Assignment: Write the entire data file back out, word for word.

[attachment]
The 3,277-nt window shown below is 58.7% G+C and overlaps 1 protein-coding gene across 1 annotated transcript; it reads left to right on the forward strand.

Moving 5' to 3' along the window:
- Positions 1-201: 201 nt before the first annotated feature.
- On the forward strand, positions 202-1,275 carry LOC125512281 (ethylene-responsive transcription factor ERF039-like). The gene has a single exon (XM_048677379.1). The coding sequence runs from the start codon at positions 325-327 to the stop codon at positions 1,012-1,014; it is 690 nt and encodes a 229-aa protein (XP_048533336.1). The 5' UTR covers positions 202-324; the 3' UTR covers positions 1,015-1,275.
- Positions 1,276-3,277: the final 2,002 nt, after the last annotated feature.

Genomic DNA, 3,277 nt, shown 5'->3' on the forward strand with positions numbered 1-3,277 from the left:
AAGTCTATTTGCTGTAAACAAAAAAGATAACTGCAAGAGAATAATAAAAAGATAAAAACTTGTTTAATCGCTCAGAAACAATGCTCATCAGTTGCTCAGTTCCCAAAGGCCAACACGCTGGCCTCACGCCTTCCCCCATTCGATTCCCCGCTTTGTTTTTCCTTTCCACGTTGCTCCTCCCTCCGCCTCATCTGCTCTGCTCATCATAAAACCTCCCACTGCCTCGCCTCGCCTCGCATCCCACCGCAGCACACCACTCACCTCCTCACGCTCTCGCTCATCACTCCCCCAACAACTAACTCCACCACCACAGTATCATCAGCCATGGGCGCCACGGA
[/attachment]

The 3,277-nt window shown below is 58.7% G+C and overlaps 1 protein-coding gene across 1 annotated transcript; it reads left to right on the forward strand.

Moving 5' to 3' along the window:
- Positions 1-201: 201 nt before the first annotated feature.
- On the forward strand, positions 202-1,275 carry LOC125512281 (ethylene-responsive transcription factor ERF039-like). The gene has a single exon (XM_048677379.1). The coding sequence runs from the start codon at positions 325-327 to the stop codon at positions 1,012-1,014; it is 690 nt and encodes a 229-aa protein (XP_048533336.1). The 5' UTR covers positions 202-324; the 3' UTR covers positions 1,015-1,275.
- Positions 1,276-3,277: the final 2,002 nt, after the last annotated feature.

Genomic DNA, 3,277 nt, shown 5'->3' on the forward strand with positions numbered 1-3,277 from the left:
AAGTCTATTTGCTGTAAACAAAAAAGATAACTGCAAGAGAATAATAAAAAGATAAAAACTTGTTTAATCGCTCAGAAACAATGCTCATCAGTTGCTCAGTTCCCAAAGGCCAACACGCTGGCCTCACGCCTTCCCCCATTCGATTCCCCGCTTTGTTTTTCCTTTCCACGTTGCTCCTCCCTCCGCCTCATCTGCTCTGCTCATCATAAAACCTCCCACTGCCTCGCCTCGCCTCGCATCCCACCGCAGCACACCACTCACCTCCTCACGCTCTCGCTCATCACTCCCCCAACAACTAACTCCACCACCACAGTATCATCAGCCATGGGCGCCACGGA